In instances where a rule set includes only one declaration, consider removing line breaks for readability and faster editing. Any rule set with multiple declarations should be split to separate lines.

/* Single declarations on one line */
.span1 { width: 60px; }
.span2 { width: 140px; }
.span3 { width: 220px; }

/* Multiple declarations, one per line */
.sprite {
  display: inline-block;
  width: 16px;
  height: 15px;
  background-image: url(../img/sprite.png);
}
.icon           { background-position: 0 0; }
.icon-home      { background-position: 0 -20px; }
.icon-account   { background-position: 0 -40px; }

The key factor here is error detection—e.g., a CSS validator stating you have a syntax error on Line 183. With a single declaration, there's no missing it. With multiple declarations, separate lines is a must for your sanity.

Shorthand notation

Strive to limit use of shorthand declarations to instances where you must explicitly set all the available values. Common overused shorthand properties include:

  • padding
  • margin
  • font
  • background
  • border
  • border-radius

Often times we don't need to set all the values a shorthand property represents. For example, HTML headings only set top and bottom margin, so when necessary, only override those two values. Excessive use of shorthand properties often leads to sloppier code with unnecessary overrides and unintended side effects.

/* Bad example */
.element {
  margin: 0 0 10px;
  background: red;
  background: url("image.jpg");
  border-radius: 3px 3px 0 0;
}

/* Good example */
.element {
  margin-bottom: 10px;
  background-color: red;
  background-image: url("image.jpg");
  border-top-left-radius: 3px;
  border-top-right-radius: 3px;
}

The Mozilla Developer Network has a great article on shorthand properties for those unfamiliar with notation and behavior.

Nesting in Less and Sass

Avoid unnecessary nesting. Just because you can nest, doesn't mean you always should. Consider nesting only if you must scope styles to a parent and if there are multiple elements to be nested.

// Without nesting
.table > thead > tr > th {  }
.table > thead > tr > td {  }

// With nesting
.table > thead > tr {
  > th {  }
  > td {  }
}

Comments

Code is written and maintained by people. Ensure your code is descriptive, well commented, and approachable by others. Great code comments convey context or purpose. Do not simply reiterate a component or class name.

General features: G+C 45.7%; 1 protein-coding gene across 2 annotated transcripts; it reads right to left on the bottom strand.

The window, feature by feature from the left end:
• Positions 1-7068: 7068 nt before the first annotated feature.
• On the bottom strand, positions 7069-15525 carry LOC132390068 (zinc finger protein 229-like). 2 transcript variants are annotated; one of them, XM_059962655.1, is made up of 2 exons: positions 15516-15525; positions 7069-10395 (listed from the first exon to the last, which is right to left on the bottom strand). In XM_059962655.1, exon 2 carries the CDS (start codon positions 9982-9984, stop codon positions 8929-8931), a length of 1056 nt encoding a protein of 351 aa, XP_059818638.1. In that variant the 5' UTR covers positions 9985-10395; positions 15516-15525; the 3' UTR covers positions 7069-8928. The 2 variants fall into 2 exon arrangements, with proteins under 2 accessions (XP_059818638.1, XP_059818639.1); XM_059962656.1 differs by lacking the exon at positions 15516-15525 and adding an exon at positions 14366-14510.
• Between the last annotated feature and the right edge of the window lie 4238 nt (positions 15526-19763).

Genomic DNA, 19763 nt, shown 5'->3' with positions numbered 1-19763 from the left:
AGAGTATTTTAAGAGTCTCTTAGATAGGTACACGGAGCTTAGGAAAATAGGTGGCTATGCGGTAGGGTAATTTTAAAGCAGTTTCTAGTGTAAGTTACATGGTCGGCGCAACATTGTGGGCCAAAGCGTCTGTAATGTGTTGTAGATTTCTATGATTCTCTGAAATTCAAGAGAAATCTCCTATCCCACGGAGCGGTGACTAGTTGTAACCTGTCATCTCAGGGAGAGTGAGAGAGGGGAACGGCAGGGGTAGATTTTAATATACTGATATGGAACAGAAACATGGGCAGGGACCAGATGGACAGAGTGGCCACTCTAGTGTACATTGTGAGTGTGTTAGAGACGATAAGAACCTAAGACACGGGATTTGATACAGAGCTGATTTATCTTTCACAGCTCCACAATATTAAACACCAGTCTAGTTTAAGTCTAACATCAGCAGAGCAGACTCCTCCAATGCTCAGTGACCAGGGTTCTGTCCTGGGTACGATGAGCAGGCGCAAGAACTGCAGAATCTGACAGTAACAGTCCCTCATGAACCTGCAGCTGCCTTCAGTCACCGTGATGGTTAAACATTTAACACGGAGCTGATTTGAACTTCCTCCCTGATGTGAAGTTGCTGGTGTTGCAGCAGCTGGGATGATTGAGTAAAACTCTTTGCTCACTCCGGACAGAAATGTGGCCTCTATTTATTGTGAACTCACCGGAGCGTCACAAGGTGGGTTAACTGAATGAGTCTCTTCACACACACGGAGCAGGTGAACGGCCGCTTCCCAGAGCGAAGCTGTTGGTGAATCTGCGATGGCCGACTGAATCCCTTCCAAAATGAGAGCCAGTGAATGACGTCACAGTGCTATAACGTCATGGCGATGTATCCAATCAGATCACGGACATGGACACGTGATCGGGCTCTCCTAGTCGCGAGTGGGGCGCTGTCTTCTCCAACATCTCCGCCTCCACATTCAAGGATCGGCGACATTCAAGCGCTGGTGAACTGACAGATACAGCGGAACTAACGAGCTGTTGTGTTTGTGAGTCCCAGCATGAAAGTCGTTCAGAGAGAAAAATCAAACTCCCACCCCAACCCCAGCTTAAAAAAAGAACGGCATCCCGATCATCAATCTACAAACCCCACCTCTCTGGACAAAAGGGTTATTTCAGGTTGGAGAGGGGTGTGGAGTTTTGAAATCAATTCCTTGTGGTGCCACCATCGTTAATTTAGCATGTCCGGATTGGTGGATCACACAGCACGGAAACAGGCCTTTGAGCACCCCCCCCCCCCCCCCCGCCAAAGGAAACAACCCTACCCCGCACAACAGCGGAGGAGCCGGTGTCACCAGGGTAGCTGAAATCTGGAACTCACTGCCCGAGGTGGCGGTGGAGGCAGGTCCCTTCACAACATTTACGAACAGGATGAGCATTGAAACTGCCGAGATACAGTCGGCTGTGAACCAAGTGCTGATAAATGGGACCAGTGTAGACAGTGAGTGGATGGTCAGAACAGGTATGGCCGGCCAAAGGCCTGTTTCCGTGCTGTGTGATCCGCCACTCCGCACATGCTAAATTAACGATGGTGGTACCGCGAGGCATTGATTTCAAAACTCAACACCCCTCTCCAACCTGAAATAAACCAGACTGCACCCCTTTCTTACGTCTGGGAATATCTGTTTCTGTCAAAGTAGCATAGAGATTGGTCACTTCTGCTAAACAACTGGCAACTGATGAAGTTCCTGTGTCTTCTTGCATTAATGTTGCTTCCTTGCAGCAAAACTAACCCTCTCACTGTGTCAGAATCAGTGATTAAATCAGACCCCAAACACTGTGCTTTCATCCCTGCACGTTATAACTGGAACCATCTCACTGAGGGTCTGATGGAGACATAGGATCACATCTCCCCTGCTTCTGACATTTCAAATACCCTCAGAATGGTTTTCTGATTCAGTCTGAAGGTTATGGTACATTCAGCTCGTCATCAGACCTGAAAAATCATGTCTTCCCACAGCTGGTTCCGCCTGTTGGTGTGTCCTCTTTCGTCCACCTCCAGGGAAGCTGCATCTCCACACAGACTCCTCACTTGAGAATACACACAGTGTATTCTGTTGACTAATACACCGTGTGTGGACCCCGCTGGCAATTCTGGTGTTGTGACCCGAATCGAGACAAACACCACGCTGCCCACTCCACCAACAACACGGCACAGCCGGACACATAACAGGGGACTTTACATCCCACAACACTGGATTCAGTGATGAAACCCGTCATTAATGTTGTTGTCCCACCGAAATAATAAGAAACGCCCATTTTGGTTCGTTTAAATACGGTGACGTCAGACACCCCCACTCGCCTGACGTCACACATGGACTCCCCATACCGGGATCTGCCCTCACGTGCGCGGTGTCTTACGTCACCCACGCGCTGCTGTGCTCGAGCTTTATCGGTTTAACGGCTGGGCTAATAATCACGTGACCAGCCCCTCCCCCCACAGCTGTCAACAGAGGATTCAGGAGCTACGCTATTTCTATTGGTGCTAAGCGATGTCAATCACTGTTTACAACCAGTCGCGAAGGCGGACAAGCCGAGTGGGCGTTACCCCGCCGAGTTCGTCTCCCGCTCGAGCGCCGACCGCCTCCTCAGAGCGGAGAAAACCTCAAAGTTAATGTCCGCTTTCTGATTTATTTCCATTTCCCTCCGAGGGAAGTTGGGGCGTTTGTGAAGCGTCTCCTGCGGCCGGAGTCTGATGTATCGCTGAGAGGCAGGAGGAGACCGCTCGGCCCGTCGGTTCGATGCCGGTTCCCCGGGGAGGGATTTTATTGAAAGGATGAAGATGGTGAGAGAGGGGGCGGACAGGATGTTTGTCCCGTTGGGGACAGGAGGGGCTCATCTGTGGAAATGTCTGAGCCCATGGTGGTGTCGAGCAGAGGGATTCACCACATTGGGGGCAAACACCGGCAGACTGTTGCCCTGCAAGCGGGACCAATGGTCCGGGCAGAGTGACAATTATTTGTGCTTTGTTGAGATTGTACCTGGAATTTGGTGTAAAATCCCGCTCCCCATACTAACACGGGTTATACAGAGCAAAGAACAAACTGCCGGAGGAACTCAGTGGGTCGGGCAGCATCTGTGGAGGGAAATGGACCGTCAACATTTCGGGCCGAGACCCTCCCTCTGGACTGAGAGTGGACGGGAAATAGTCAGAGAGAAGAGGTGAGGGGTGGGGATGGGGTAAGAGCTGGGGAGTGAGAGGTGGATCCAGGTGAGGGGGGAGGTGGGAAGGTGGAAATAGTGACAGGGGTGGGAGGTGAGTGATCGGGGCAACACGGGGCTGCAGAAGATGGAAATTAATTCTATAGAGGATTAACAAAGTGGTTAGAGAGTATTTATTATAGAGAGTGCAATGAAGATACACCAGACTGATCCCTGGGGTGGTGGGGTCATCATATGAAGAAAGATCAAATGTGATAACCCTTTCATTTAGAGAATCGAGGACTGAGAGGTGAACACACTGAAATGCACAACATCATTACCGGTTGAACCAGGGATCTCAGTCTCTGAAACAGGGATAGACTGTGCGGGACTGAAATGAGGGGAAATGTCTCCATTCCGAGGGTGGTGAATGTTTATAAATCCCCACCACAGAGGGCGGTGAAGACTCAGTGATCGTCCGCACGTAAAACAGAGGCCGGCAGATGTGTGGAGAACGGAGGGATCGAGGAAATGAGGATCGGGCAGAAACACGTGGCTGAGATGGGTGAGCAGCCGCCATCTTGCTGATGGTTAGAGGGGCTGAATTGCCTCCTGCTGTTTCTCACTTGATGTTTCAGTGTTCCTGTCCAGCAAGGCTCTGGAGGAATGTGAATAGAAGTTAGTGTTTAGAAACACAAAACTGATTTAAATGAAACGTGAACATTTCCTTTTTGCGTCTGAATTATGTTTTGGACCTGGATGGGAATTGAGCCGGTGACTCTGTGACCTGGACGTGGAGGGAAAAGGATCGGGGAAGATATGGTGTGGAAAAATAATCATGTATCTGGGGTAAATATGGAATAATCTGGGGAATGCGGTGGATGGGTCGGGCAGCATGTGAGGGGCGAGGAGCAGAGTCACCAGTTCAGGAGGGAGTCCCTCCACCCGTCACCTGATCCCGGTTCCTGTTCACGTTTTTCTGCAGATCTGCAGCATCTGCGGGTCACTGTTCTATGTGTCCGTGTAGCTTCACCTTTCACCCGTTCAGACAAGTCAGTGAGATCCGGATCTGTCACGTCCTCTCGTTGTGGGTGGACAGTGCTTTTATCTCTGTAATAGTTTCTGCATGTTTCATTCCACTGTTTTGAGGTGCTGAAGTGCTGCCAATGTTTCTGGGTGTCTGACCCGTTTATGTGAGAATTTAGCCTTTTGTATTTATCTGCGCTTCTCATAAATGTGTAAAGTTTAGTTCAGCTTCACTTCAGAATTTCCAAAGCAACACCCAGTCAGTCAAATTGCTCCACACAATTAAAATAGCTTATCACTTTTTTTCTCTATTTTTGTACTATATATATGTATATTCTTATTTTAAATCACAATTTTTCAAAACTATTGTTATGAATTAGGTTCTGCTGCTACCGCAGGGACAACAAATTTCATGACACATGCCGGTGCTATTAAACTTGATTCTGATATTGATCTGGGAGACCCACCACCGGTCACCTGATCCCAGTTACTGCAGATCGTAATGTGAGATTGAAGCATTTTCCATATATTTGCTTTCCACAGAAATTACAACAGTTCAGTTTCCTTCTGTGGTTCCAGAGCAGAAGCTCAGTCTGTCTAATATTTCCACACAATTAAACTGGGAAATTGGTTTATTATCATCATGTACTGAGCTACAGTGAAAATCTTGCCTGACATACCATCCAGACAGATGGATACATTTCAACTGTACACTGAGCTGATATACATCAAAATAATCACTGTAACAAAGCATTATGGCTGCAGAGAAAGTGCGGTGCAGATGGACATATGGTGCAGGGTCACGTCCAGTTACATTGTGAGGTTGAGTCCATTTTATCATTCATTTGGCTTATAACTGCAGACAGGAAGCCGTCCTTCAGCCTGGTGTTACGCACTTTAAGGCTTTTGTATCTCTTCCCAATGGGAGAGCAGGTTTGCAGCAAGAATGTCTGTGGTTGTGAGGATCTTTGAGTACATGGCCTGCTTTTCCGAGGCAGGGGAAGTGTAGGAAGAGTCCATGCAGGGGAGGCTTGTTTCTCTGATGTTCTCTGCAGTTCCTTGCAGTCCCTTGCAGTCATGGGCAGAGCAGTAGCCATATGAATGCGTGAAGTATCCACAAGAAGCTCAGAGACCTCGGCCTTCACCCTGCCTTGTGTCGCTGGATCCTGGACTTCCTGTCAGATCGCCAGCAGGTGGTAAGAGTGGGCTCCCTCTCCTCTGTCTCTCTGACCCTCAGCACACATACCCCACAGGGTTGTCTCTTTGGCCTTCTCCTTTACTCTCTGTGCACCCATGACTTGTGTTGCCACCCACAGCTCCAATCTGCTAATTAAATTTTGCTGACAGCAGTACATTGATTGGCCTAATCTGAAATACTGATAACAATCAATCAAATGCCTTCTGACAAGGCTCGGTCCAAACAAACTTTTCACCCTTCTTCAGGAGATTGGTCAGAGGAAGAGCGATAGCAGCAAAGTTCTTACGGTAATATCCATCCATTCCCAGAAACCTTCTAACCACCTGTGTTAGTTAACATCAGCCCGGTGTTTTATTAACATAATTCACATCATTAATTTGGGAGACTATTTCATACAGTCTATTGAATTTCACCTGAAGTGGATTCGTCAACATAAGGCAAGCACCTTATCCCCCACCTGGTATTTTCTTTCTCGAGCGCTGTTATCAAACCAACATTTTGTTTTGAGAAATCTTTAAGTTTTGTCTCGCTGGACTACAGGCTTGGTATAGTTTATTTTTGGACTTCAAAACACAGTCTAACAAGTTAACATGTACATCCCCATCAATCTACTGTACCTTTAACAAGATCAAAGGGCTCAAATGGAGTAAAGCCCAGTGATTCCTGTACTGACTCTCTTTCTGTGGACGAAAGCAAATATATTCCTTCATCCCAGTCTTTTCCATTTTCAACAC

/* Bad example */
/* Modal header */
.modal-header {
  ...
}

/* Good example */
/* Wrapping element for .modal-title and .modal-close */
.modal-header {
  ...
}

Be sure to write in complete sentences for larger comments and succinct phrases for general notes.

Class names

  • Keep classes lowercase and use dashes (not underscores or camelCase). Dashes serve as natural breaks in related class (e.g., .btn and .btn-danger).
  • Avoid excessive and arbitrary shorthand notation. .btn is useful for button, but .s doesn't mean anything.
  • Keep classes as short and succinct as possible.
  • Use meaningful names; use structural or purposeful names over presentational.
  • Prefix classes based on the closest parent or base class.
  • Use .js-* classes to denote behavior (as opposed to style), but keep these classes out of your CSS.
/* Bad example */
.t { ... }
.red { ... }
.header { ... }

/* Good example */
.tweet { ... }
.important { ... }
.tweet-header { ... }

It's also useful to apply many of these same rules when creating Sass and Less variable names.

Selectors

  • Use classes over generic element tag for optimum rendering performance.
  • Avoid using several attribute selectors (e.g.,[class^="..."]) on commonly occuring components. Browser performance is known to be impacted by these.
  • Keep selectors short and strive to limit the number of elements in each selector to three.
  • Scope classes to the closest parent only when necessary (e.g., when not using prefixed classes).
/* Bad example */
span { ... }
.page-container #stream .stream-item .tweet .tweet-header .username { ... }
.avatar { ... }

/* Good example */
.avatar { ... }
.tweet-header .username { ... }
.tweet .avatar { ... }

Additional reading:

Organization

  • Organize sections of code by component.
  • Develop a consistent commenting hierarchy.
  • Use consistent white space to your advantage when separating sections of code for scanning larger documents.
  • When using multiple CSS files, break them down by component instead of page. Pages can be rearranged and components moved.
/*
 * Component section heading
 */

.element { ... }


/*
 * Component section heading
 *
 * Sometimes you need to include optional context for the entire component. Do that up here if it's important enough.
 */

.element { ... }

/* Contextual sub-component or modifer */
.element-heading { ... }

Editor preferences

Set your editor to the following settings to avoid common code inconsistencies and dirty diffs:

  • Use soft-tabs set to two spaces.
  • Trim trailing white space on save.
  • Set encoding to UTF-8.
  • Add new line at end of files.

Consider documenting and applying these preferences to your project's .editorconfig file. For an example, see the one in Bootstrap. Learn more about EditorConfig.